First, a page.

Dr. Julie Tokarski, a member of the Eastern Christian High School Class of 2001, recently visited Haiti as a member of a medical mission organized by Nova Hope for Haiti. Dr. Tokarski is a pediatrician who is currently completing a fellowship in Pediatric Emergency Medicine at the Children’s Hospital at Montefiore Medical Center in the Bronx, NY.
Julie recently spoke with us about her experiences in Haiti, her work as a physician in the Bronx, and the ways in which her Eastern Christian education prepared her for the work of transformation that she undertakes each day.
1. Please tell us about the trip that you recently took to Haiti. What was the composition of your team? Where did you work? How long was your trip? What sort of patients did you and your team work with?
“This spring I traveled to Haiti with an organization called NOVA Hope for Haiti. It is a non-profit associated with The Church of the Presentation in Upper Saddle River, but I actually learned about it through a number of co-workers who had traveled to Haiti with this group before. Our team was made up of 24 people, including three pediatricians, three adult physicians, nurses, an EMT, translators and support staff. During the eight days we were there, we were able to provide medical care for more than 850 Haitians from Cavaillon and the surrounding areas. Many patients walked for miles dressed in their best clothes to come to the NOVA clinic. Among the pediatric patients, most of the conditions we saw were related to moderate-severe malnutrition and lack of a clean water supply.”
2. Can you tell us about your career and the work that you are doing now?
“After medical school at Robert Wood Johnson Medical School in New Jersey, I completed a residency in general pediatrics at The Children’s Hospital at Montefiore (CHAM) in the Bronx. I stayed at CHAM after residency to do a fellowship program in Pediatric Emergency Medicine. I just finished the first of three years of fellowship. I love practicing medicine in the Bronx; it is such a medically, culturally and socioeconomically diverse place to work!”
3. Can you tell us about your education after EC and how you made the decision to become a physician?
“I don’t recall ever making the decision to become a physician. I think I was about three years old when I knew I wanted to be a ‘baby doctor,’ and I never really considered any other career path. There are a lot of uncertainties in life, but that was never one for me; I knew what God’s calling was for my life, I just had to figure out how to get there! I was a biology major at Oral Roberts University, and while a student there I had opportunities such as cadaver dissection laboratory and medical missions that reaffirmed my calling. After college I worked in a laboratory for one year before moving to central Jersey to start medical school at Robert Wood Johnson Medical School.”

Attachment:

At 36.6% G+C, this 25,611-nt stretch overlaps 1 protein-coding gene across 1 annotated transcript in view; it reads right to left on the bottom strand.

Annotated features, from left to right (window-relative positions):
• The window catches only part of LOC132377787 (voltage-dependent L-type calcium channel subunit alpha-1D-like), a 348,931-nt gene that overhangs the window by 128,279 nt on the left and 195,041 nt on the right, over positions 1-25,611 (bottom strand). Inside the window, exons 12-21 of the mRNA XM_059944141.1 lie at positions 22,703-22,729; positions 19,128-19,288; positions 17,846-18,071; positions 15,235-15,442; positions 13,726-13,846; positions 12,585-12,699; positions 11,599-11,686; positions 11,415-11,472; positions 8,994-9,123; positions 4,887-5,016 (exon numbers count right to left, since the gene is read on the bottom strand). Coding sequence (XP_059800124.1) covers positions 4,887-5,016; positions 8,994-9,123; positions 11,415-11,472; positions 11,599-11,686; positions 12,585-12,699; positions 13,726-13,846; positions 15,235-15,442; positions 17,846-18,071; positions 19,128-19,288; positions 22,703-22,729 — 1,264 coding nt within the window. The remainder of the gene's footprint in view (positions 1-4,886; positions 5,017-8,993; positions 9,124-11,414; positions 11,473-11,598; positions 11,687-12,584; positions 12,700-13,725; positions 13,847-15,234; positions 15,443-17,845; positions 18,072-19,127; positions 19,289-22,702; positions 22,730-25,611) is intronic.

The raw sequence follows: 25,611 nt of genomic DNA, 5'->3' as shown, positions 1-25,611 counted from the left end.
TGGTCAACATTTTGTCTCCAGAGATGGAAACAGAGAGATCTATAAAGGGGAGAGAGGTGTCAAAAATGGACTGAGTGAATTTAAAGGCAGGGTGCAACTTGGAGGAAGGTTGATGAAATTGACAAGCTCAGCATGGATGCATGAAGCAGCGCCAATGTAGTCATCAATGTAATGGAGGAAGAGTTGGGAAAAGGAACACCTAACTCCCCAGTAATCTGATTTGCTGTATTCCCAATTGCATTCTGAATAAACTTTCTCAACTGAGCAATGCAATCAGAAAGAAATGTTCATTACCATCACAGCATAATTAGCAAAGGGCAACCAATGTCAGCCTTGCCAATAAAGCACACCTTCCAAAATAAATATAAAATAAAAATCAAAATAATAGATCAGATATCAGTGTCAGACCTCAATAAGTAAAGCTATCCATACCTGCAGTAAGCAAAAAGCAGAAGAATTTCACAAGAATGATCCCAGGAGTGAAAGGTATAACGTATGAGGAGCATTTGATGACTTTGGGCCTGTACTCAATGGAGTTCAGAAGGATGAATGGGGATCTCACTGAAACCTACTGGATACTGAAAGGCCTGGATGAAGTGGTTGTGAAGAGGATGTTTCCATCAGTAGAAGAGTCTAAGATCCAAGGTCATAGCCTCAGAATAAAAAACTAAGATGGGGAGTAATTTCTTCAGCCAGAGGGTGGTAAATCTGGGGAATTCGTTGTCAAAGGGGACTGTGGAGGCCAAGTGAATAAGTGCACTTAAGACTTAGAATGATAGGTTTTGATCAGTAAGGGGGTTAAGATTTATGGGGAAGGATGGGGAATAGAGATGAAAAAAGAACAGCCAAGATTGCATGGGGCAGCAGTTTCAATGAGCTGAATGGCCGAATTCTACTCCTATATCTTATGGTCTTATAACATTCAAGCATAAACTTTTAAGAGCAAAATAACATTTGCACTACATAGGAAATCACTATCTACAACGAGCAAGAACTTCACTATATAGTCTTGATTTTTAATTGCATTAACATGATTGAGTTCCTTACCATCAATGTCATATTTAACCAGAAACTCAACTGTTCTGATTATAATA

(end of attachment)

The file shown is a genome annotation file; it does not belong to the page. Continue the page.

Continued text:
4. What do remember most about your education at EC? How did your EC education prepare you for your subsequent education and your career as a doctor?
“What comes to mind first when I reflect on my EC education is ‘worldview.’ I remember many points in my education when we were challenged to define our worldview… Not just in general terms, but to really define who we were and how we viewed our existence. I don’t think I appreciated how important that was at the time. Now I know that so many in our society allow their worldview to be molded by their culture and peers. But I was taught to define my own worldview, and then use that, in turn, to mold my society and peers. I was so blessed to have a Christ-centered education, because now being Christ-centered is ingrained in how I learn and how I view the world. That is invaluable to me in my everyday work. Serving the under served in the Bronx is often thankless and grueling work, and it can be easy to grumble and complain; but it is much harder to complain when I remember that I am the hands of Christ, The Great Physician.”
5. How does the work that you recently did in Haiti and the work that you do each day in NYC correspond with EC’s mission of “transforming the world?
“I think that God has called me to transform His world through service. He has given each of us unique strengths; I have never been an eloquent speaker or comfortable in front of a crowd. For a while I thought that I needed to speak more with my words to effectively share Him with others. There are certainly times when words are necessary, but I’ve learned that humble service can also speak volumes. “
“Then the King will say to those on his right, ‘Come, you who are blessed by my Father; take your inheritance, the kingdom prepared for you since the creation of the world. For I was hungry and you gave me something to eat, I was thirsty and you gave me something to drink, I was a stranger and you invited me in, I needed clothes and you clothed me, I was sick and you looked after me, I was in prison and you came to visit me.’ Then the righteous will answer him, ‘Lord, when did we see you hungry and feed you, or thirsty and give you something to drink? When did we see you a stranger and invite you in, or needing clothes and clothe you? When did we see you sick or in prison and go to visit you?’ The King will reply, ‘Truly I tell you, whatever you did for one of the least of these brothers and sisters of mine, you did for me.’’” (Matthew 25:34-40).